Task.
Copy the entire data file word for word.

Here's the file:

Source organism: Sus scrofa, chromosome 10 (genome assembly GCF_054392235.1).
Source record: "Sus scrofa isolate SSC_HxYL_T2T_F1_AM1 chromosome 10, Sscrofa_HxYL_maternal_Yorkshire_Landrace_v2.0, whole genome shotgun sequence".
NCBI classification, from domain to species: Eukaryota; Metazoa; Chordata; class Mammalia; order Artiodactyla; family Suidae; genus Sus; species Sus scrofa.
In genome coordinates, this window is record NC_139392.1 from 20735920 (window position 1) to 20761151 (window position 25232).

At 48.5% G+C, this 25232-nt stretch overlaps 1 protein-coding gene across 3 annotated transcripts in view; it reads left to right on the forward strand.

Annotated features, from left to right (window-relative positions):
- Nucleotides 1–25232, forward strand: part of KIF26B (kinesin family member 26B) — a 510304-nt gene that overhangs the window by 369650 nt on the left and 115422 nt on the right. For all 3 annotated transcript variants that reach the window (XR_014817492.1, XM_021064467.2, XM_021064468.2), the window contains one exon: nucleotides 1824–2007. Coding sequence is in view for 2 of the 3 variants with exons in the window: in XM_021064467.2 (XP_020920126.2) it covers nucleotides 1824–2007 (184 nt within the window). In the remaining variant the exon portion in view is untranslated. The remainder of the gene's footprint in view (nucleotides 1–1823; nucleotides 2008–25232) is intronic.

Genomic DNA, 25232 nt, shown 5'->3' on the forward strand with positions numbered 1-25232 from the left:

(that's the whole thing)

Source organism: Sus scrofa, chromosome 10 (genome assembly GCF_054392235.1).
Source record: "Sus scrofa isolate SSC_HxYL_T2T_F1_AM1 chromosome 10, Sscrofa_HxYL_maternal_Yorkshire_Landrace_v2.0, whole genome shotgun sequence".
NCBI classification, from domain to species: Eukaryota; Metazoa; Chordata; class Mammalia; order Artiodactyla; family Suidae; genus Sus; species Sus scrofa.
In genome coordinates, this window is record NC_139392.1 from 20735920 (window position 1) to 20761151 (window position 25232).

At 48.5% G+C, this 25232-nt stretch overlaps 1 protein-coding gene across 3 annotated transcripts in view; it reads left to right on the forward strand.

Annotated features, from left to right (window-relative positions):
- Nucleotides 1–25232, forward strand: part of KIF26B (kinesin family member 26B) — a 510304-nt gene that overhangs the window by 369650 nt on the left and 115422 nt on the right. For all 3 annotated transcript variants that reach the window (XR_014817492.1, XM_021064467.2, XM_021064468.2), the window contains one exon: nucleotides 1824–2007. Coding sequence is in view for 2 of the 3 variants with exons in the window: in XM_021064467.2 (XP_020920126.2) it covers nucleotides 1824–2007 (184 nt within the window). In the remaining variant the exon portion in view is untranslated. The remainder of the gene's footprint in view (nucleotides 1–1823; nucleotides 2008–25232) is intronic.

Genomic DNA, 25232 nt, shown 5'->3' on the forward strand with positions numbered 1-25232 from the left: